Sometimes, despite people’s efforts, due to genetics or unforeseen events, clients need dental implants not only to maintain a smile, but also to maintain the overall health of their teeth. This may be due to tooth decay, but the use of permanent dental implants is so important that you can safely proceed.
Implants look exactly like natural teeth and are a more convenient and permanent replacement for missing teeth.
Implants are a good alternative to partial or complete dentures and dental bridges. Implants can restore the patient’s ability to chew food, which would not have been possible with the use of a bridge or denture, and thus restore patients’ self-confidence.
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Tooth decay or cavities are the main reason for implant placement. Tooth decay is caused by acids made by oral bacteria that cause teeth to break and die.
The color of the teeth in the early stages is yellow, which eventually turns black as the caries progresses. Tooth decay can be associated with pain and difficulty eating, inflammation of the tissues around the tooth, and even the formation of abscesses. According to the Canadian Dental Association (CDA), during COVID-19, the importance of controlling dental infections increased, some of which may result from tooth decay in the mouth.
In addition, according to the World Health Organization (WHO), by 2016, there were approximately 3.6 billion people – 48% of the world’s population – who had decayed their permanent teeth! They also estimate that almost all adults develop tooth decay at some point in their lives. In the teeth of infants and young children, about 620 million people or 9% of the population have caries, which is mainly due to the increase in the consumption of simple and refined sugars in the diet!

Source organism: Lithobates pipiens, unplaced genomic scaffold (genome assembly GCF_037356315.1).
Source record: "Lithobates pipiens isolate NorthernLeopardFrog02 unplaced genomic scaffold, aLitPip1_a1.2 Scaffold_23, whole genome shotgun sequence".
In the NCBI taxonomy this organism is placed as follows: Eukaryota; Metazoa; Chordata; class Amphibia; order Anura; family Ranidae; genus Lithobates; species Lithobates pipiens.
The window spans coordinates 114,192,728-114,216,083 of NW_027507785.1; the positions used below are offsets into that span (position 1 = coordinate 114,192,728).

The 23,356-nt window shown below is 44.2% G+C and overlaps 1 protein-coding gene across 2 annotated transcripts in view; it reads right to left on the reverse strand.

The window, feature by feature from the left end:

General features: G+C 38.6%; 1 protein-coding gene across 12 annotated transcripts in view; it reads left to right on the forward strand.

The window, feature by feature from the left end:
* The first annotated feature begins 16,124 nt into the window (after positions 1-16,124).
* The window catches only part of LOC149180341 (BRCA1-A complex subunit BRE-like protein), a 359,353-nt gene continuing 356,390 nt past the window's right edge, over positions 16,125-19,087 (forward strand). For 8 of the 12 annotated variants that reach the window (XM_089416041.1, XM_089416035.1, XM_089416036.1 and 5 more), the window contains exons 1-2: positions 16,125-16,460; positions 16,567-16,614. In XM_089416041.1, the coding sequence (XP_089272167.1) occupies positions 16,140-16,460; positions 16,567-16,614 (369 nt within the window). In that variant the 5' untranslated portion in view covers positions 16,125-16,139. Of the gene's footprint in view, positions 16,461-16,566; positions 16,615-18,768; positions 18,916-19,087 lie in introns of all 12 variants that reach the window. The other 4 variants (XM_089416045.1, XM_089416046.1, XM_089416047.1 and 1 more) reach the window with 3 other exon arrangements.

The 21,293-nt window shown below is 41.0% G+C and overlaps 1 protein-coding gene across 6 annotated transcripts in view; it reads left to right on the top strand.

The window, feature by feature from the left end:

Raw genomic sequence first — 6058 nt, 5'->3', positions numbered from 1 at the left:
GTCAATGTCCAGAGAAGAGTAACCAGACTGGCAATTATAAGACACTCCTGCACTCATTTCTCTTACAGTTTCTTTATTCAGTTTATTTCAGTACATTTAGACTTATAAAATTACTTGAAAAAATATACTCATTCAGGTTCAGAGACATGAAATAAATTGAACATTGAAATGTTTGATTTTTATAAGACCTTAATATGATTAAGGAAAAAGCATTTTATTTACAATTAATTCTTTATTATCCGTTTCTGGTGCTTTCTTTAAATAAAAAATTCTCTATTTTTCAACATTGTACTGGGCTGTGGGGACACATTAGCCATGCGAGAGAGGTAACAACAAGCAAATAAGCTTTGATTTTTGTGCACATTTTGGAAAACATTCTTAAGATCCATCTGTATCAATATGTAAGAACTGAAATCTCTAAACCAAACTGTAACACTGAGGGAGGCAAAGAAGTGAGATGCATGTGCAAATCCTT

In addition, the American Academy of Pediatric Dentistry states that dental caries is the most common childhood problem. Twenty-four percent of U.S. 2- to 4-year-olds, 53 percent of 6- to 8-year-olds, and 56 percent of 15-year-olds have already experienced cavities.
If you are concerned about your dental health or think you may be prone to tooth decay, contact our dental professional to prevent your tooth decay from progressing.
Dental implants are the best option for having permanent teeth. The operation of the implant is to place an artificial root in the jaw to hold a replacement tooth – called a crown – on the base of the implant. Implants act like tooth roots and are usually made of titanium and other materials that are well suited to the human body.
In preparation for a real implant, a digital scan is used to design and digitally simulate dental implant surgery. Using three-dimensional cone-beam computed tomography – a facial scanning technology – the image of your current teeth is recorded and a new smile with a dental implant is designed with the help of specialized software.
Provided that there is sufficiently healthy gingival tissue and the patient has a sufficiently dense jawbone, implants can be placed in the upper or lower jaw, in front or behind the mouth. These become anchors on which new man-made teeth or crowns are permanently mounted.